Text size

The cotton candy machine got an enthusiastic reception in our house. But the enthusiasm soon turned to disappointment. The machine does come with a battery included, but it must be charged for eight hours before using, so we connected it overnight.

Morning dawned with new hope and two words that became a mantra - "cotton candy." After the battery was charged and inserted in the machine, we put in teaspoon of sugar in the top basin as instructed and turned it on.

"Just 30 seconds" the instruction manual said, but pressing the button for 30 seconds produced only a few strands. After 30 seconds the machine, which smelled like a motor over-straining itself, stopped working. According to the instructions that is supposed to happen because "the machine has a timer that lets it operate for 30 seconds (maximum) each time, regardless of how long you press the on button. The machine stops working for 10 seconds after every 30 seconds of use or after partial usage." A child who pressed the button himself (the toy is meant for children aged eight and above) shouted after every 30 seconds "the machine's broken."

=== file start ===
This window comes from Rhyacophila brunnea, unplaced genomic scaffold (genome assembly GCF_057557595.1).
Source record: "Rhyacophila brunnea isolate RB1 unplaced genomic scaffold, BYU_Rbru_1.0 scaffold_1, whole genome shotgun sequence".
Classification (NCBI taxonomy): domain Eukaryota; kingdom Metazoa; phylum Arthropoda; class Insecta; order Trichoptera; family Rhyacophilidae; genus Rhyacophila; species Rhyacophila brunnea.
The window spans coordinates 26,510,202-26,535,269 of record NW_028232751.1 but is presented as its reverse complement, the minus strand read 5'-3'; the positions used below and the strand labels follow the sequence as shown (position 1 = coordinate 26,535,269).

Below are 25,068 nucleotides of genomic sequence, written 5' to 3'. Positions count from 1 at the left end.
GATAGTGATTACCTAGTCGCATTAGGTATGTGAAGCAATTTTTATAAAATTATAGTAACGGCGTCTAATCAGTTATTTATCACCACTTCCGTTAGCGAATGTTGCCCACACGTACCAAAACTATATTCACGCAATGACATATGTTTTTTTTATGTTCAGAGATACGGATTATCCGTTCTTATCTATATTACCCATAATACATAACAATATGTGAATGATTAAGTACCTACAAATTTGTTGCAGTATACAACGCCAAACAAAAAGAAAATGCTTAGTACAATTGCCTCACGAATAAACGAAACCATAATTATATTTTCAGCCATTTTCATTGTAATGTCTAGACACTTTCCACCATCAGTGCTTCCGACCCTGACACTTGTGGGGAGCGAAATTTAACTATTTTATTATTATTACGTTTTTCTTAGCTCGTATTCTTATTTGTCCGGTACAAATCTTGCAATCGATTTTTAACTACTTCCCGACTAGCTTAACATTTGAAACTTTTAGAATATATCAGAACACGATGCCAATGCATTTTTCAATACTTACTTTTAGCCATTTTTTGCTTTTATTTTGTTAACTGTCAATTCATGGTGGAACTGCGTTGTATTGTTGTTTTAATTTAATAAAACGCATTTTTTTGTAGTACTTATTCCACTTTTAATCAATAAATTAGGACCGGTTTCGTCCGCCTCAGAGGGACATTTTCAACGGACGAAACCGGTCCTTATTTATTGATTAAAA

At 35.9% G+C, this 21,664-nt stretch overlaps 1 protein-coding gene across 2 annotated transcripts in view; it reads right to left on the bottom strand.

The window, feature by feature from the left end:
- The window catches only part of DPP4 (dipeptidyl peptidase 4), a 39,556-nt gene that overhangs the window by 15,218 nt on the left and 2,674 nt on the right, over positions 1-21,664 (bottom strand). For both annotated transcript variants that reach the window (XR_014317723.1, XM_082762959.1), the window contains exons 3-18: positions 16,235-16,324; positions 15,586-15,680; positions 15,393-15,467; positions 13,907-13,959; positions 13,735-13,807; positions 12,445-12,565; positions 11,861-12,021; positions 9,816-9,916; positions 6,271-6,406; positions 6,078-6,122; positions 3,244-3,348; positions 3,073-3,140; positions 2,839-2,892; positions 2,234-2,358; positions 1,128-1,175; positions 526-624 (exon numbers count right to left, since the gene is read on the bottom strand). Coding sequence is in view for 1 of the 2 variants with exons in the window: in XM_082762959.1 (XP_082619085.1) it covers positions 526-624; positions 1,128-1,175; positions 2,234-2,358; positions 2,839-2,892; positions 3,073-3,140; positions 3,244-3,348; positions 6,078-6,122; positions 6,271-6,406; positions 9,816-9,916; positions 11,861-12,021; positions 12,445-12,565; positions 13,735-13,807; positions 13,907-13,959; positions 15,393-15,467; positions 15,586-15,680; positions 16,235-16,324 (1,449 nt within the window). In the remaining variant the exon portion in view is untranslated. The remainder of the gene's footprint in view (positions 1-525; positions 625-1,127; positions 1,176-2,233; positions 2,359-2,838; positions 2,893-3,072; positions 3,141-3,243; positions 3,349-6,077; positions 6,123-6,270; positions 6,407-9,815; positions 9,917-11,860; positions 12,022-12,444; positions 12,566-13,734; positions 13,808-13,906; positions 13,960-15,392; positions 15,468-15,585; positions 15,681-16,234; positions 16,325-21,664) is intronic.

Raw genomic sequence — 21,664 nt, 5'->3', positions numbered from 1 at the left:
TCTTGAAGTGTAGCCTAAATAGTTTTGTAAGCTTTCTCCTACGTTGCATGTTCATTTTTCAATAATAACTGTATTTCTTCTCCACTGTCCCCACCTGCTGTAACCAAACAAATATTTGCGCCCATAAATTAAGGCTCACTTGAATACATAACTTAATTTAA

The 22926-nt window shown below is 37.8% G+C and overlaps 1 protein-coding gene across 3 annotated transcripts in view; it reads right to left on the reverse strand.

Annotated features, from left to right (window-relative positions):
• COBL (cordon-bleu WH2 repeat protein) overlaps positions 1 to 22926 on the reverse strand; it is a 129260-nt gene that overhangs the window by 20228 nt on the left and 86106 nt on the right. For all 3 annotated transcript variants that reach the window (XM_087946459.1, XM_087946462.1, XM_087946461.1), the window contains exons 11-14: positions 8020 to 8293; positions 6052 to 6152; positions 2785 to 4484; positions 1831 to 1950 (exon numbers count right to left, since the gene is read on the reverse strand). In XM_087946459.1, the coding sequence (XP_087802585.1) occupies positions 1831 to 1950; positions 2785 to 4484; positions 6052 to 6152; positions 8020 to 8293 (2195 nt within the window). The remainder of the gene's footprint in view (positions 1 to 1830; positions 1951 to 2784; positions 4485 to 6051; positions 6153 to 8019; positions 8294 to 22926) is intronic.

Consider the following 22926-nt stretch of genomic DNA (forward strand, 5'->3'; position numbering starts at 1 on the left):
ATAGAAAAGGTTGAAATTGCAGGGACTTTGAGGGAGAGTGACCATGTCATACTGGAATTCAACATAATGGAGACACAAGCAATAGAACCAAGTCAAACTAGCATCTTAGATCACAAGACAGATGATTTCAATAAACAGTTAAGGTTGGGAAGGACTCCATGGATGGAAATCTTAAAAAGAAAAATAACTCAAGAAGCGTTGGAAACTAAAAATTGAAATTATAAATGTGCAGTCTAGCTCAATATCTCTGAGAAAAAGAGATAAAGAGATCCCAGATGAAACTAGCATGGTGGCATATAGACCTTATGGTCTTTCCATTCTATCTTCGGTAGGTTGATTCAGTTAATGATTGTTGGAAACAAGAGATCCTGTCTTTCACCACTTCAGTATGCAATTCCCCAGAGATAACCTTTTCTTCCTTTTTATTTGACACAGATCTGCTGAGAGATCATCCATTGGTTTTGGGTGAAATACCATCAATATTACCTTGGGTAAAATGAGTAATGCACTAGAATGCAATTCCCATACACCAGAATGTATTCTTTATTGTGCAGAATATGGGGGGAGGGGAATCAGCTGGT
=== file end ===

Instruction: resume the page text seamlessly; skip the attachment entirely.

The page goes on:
After several tries, some cotton candy materialized but it resembled in no way the confection produced by commercial machines at amusement parks. The candy couldn't be licked off a stick or even a small wooden skewer.

In the middle of making the third batch, the battery ran out and had to be recharged for hours. And all this fluff fun can be yours for the merely scandalous price of NIS 230 per machine. The "cotton candy machine for home use" is manufactured by Ilanit and available at all Toys R Us stores.